VICTORY: DC PSC rejects Exelon Nuclear's takeover of Pepco!

Logo courtesy of Public Citizen's Energy and Climate ProgramThe Washington, D.C. Public Service Commission has voted unanimously to reject Exelon Nuclear's attempted takeover of the Mid-Atlantic electric utility Pepco. This blocks the acquisition, despite other jurisdictions -- including in Maryland, Delaware, Virginia and New Jersey -- having already approved the proposal.

As reported by AP: "[D.C. Public Service] Commission chairman Betty Ann Kane says the companies did not meet their burden of showing that the proposed merger would benefit the public."

Beyond Nuclear has been proud, honored, and privileged to be a part of the PowerDC coalition -- led by such groups as Public Citzen's Energy and Climate Program (see logo, left) -- sending out action alerts to our DC supporters, attending rallies, press conferences, and public meetings, bearing witness at Exelon Nuclear CEO Chris Crane's testimony before the D.C. PSC, etc. PowerDC deserves congratulations and thanks. It has consistently warned about the dangers of Exelon taking over Pepco, from the gouging of D.C. ratepayers in order to prop up dirty, dangerous, and uncompetitive old atomic reactors in IL, to the sabotaging of D.C.'s strides in renewable energy and energy efficiency. More.


Volcano near restarted reactor in Japan: chance of large eruption 'extremely high'

The Sendai nuclear power plant is located 40 km (25 mi) from the active volcano Mount Sakurajima in Japan. Photo: courtesy of Kimon Berlin."Japan’s weather agency on Saturday told thousands of residents near a southern city to prepare for a possible evacuation as it upgraded a volcanic eruption warning." As if nature itself was snubbing nuclear power, seismic activity around the volcano Sakurajima spiked this past Saturday morning, a few days after the restart of the Sendai nuclear reactor.

"The volcano is about 50 kilometres (31 miles) from a nuclear reactor that was switched on this week, as Japan restarted its nuclear power programme following the 2011 Fukushima crisis when a quake-sparked tsunami set off reactor meltdowns at the now-crippled Reuters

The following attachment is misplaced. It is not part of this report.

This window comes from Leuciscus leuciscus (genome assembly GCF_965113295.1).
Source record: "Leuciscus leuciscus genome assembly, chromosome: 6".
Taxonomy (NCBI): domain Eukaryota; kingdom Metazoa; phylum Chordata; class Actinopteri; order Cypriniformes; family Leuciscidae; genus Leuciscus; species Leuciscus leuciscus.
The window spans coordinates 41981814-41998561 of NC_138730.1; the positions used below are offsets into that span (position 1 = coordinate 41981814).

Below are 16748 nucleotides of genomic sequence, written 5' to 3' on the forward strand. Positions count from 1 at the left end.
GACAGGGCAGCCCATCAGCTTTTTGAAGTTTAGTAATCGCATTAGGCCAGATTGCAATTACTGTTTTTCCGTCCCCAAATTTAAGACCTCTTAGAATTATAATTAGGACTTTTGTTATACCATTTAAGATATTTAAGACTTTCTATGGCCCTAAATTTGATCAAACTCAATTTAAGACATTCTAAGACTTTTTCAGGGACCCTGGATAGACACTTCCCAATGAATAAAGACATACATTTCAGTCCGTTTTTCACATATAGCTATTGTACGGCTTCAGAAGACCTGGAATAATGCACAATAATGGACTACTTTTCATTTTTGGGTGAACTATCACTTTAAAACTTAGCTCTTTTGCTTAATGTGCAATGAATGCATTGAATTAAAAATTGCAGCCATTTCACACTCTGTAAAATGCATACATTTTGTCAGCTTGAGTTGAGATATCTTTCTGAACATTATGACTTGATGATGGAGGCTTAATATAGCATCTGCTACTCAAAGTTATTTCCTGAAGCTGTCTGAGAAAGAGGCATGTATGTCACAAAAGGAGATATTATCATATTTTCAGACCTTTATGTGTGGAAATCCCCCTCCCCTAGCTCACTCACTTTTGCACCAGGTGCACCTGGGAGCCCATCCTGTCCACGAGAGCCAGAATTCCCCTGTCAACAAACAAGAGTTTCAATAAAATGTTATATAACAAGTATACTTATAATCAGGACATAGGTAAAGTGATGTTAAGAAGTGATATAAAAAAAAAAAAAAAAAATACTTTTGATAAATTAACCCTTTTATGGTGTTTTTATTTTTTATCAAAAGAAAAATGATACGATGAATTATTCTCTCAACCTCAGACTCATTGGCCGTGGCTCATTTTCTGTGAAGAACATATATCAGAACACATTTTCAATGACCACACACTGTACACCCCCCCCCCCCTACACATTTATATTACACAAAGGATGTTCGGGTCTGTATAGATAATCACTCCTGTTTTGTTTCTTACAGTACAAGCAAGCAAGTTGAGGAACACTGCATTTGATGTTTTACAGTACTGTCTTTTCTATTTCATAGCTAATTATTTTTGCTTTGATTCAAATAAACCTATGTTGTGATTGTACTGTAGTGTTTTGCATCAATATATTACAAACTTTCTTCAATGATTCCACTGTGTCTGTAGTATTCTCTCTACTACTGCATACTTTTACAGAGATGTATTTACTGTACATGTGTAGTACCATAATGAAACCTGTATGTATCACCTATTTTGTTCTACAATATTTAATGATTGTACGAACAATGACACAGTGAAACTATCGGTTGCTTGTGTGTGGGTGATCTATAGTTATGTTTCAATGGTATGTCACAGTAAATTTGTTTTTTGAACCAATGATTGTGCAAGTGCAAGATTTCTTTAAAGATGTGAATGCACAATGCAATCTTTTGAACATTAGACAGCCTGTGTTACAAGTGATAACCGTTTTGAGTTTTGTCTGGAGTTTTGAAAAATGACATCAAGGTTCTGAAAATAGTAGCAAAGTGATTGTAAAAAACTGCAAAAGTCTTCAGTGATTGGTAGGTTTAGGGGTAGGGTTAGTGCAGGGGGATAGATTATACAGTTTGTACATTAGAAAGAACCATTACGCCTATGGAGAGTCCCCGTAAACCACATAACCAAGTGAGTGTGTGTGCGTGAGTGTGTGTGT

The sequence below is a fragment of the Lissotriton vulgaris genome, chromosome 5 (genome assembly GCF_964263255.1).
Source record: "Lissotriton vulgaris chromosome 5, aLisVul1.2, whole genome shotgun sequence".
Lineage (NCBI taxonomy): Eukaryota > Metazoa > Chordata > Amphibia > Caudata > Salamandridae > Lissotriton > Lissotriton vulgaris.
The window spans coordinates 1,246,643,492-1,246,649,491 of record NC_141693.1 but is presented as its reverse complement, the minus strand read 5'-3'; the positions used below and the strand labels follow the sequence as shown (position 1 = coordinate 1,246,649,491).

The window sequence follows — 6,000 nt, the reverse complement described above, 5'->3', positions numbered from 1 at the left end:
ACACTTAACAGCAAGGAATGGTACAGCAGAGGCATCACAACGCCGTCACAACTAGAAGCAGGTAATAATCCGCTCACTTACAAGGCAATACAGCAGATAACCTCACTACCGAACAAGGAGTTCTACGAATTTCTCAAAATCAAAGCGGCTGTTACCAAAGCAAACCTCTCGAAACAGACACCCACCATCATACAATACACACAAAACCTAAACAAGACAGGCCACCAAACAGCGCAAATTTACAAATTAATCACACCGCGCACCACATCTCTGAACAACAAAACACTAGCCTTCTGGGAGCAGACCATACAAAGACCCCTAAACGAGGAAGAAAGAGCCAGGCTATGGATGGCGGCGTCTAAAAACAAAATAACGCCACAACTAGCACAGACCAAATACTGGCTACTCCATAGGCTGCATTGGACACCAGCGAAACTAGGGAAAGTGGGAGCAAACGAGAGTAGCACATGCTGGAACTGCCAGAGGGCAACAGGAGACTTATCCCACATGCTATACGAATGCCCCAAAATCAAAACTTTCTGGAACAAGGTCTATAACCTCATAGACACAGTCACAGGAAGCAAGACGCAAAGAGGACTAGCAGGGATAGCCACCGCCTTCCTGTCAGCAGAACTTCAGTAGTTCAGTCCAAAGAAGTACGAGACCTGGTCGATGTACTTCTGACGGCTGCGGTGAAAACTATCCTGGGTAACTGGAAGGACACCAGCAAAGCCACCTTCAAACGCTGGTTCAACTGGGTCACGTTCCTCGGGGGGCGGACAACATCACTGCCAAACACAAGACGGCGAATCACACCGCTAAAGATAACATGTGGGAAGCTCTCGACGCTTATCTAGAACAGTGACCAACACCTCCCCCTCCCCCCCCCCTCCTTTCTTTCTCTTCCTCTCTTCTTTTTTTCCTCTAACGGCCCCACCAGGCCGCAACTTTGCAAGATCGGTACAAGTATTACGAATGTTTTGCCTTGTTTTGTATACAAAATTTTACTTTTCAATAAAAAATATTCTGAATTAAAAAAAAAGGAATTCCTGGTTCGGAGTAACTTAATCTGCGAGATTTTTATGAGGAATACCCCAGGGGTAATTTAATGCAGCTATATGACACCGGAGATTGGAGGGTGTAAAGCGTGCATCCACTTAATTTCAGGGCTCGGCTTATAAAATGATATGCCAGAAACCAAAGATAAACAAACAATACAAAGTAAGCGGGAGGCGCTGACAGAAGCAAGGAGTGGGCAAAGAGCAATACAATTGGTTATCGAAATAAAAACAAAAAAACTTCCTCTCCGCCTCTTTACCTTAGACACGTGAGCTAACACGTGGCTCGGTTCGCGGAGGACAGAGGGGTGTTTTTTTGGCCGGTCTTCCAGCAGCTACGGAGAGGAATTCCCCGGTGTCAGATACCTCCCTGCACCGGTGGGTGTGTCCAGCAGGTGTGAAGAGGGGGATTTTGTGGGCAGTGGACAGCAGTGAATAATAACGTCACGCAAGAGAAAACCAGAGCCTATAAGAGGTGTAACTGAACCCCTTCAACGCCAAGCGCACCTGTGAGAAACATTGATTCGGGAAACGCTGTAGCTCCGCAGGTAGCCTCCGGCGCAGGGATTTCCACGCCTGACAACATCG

"Critics have said the restarted reactor at Sendai was still at risk from natural disasters.

"Officials raised their alert to its second-highest level after picking up increasing seismic activity around the volcano, which sits just off the coast of Kagoshima, a city of more than 600,000 people." The Guardian

Seventy-seven people within 2 miles of the volcano have already been evacuated. The Sendai reactor has made no changes in light of the raised warning.

"Japan is home to over 100 active volcanos and lies at the nexus of the North American, Eurasian and Philippine Sea tectonic plates. Earthquakes, volcanic eruptions and tsunamis are not uncommon." PRI's The World Consider Fukushima.


Aug. 16, Rally in Port Huron, MI to stop a nuclear waste dump on Lake Huron shore!

DO sign the petition at, and the spread the word about, 16th, 1PM at Pinegrove Park in Port Huron, Michigan (1PM - 4PM) to rally to stop a deep underground nuclear dump, proposed for the shores of Lake Huron in Canada.

Here's a Facebook link to the event:

Beyond Nuclear will be there, and hope you can too. Please spread the word!

See the flier.



"The Iran Nuclear Deal 70 Years After Hiroshima and Nagasaki"

Margaret Harrington, host of "Nuclear-Free Future Conversation" on Channel 17/Town Hall Meeting Televsion in Burlington, VT, interviewed Beyond Nuclear's Kevin Kamps on the Iran Nuclear Deal announced on July 14th, the Hiroshima and Nagasaki atomic bombing 70th anniversaries on Aug. 6th & 9th, and the Japanese Abe administration's restart of an atomic reactor at Sendai post-Fukushima, despite overwhelming popular opposition. (Note: there appears to be "dead air" and a black screen at the 29:00 to 30:00 minute mark of the interview, but it resumes after that).

FOE, Greenpeace, Sierra Club: "Nuclear Power Is a Losing Proposition"

In an op-ed published in the Miami Herald, the Executive Directors of Greenpeace U.S.A. and Sierra Club (Annie Leonard and Michael Brune, respectively), and the President of Friends of the Earth U.S.A. (Erich Pica), have listed the many reasons why nuclear power cannot solve the climate crisis: it costs too much; takes too long; is not safe to operate in a time of worsening natural disasters; and there is no solution for the radioactive waste problem. The good news, however, they report, is that renewable energy, like wind and solar power, as well as energy efficiency, are fully capable of replacing fossil fuels in the electricity production sector.

To that list of insurmountable problems with dirty, dangerous, and expensive nuclear power is age-related degradation of atomic reactors. Sierra Club and its Nuclear-Free Michigan campaign just submitted a friend of the court brief to the U.S. Nuclear Regulatory Commission (NRC) on behalf of Beyond Nuclear et al., urging the Atomic Safety and Licensing Board (ASLB) hearing at Entergy Nuclear's Palisades to go forward, regarding age-related degradation of the safety-significant reactor pressure vessel (RPV). RPV degradation is a worsening risk at many reactors, including Point Beach Unit 2 in WI, Indian Point Unit 3 in NY, Diablo Canyon Unit 1 in CA, Beaver Valley Unit 1 in PA, and Davis-Besse, OH.